Maslow’s Hierarchy of Needs

I’m sure many of us have at least heard of Maslow’s Pyramid, or Maslow’s Hierarchy of Needs. His theory stated that whatever people have in life dictates what  they strive for. Since this is a psychological subject, though, it is just a theory. As of now this is one of the better explanations for why we react the way we do in response to the stimuli around us.

The way this pyramid works, for example, is that most teenagers in our culture are worried about the friends they make while struggling with their families and/or themselves as a human being. This is because they always have enough food and water, always get “enough” sleep, and feel safe in their home and whatnot. They may not, however, feel comfortable with the friends that they have. If that is the case, more than likely they’ll be more worried about their social status than who they are as a person.

Once a person achieves the first four levels in the pyramid, one can start becoming a “self-actualized” person. This means that, essentially, you are perfectly comfortable with the world around you and the things in your life. If you are confident in your achievements and who you are as a person, perhaps it is an explanation for why you act the way you do when others see things differently.

This could be used as an explanation as to why some people are more anxious than others. Anxiety is a social emotion. You wouldn’t say that a person being hunted by wolves is anxious, after all. (Well, you could, but I certainly would use a different word to describe it. Like terror). When people are talking about anxiety, they are usually referring to situations involving other people. This could mean that they are unconsciously working towards achieving their third or fourth level of the pyramid.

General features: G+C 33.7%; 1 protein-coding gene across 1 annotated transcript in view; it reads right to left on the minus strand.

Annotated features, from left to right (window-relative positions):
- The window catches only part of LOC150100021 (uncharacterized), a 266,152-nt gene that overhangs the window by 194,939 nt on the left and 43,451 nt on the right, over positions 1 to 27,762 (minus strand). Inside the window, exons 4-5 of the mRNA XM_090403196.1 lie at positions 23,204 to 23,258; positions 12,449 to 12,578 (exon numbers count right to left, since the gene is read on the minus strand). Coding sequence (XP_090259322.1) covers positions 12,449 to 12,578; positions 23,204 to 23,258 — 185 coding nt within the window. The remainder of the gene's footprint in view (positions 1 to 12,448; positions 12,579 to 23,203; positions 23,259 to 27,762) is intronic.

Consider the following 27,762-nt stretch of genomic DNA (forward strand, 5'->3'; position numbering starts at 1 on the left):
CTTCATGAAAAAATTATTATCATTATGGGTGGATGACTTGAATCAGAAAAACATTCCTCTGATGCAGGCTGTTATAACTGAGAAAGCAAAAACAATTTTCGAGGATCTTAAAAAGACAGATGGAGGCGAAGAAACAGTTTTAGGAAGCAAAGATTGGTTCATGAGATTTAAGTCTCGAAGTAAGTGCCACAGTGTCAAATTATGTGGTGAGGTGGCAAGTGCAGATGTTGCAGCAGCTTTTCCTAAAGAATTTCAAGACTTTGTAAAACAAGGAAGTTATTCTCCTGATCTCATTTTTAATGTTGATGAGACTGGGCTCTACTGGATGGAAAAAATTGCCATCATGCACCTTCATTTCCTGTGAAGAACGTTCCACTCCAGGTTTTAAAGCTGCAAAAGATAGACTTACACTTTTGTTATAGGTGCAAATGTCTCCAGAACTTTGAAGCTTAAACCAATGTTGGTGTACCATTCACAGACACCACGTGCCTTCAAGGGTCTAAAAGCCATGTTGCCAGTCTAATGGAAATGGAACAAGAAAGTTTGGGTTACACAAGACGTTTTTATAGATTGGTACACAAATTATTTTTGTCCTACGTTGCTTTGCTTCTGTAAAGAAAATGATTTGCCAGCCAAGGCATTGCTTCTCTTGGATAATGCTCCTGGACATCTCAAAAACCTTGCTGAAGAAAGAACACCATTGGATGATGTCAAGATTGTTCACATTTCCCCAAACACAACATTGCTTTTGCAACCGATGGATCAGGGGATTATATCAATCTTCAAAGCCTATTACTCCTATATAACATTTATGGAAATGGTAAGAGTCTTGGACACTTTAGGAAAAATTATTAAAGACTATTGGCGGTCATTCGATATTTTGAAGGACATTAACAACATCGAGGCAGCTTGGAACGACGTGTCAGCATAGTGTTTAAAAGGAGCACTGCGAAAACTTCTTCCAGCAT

This is also, by no coincidence, where I feel most people in the first world society are. I think that the average person you meet on the streets will be working towards feeling a sense of belonging or improving their self-esteem. It isn’t so apparent as when they were in high school, of course, but achieving self-actualization is by no means an easy task.

So, it is my opinion that the easiest way to “ascend” this pyramid is to primarily identify the problem. Maybe you are terrified of losing your job. Maybe you were rejected by every college you applied to. Whatever may be the case, learning what level of the pyramid one is striving for could make satisfying the demands of that level much easier. If you realize you don’t feel like you belong in the environment you are currently in, that is the first step to changing that.

And if you feel like you actually have achieved self-actualization, maybe it’s time to help somebody else get there, too. Happiness is a thing to be spread, not hoarded. The world already has suffered enough from greed.

So, to recap: make yourself happy, and once you get there, make somebody else happy. Good luck!

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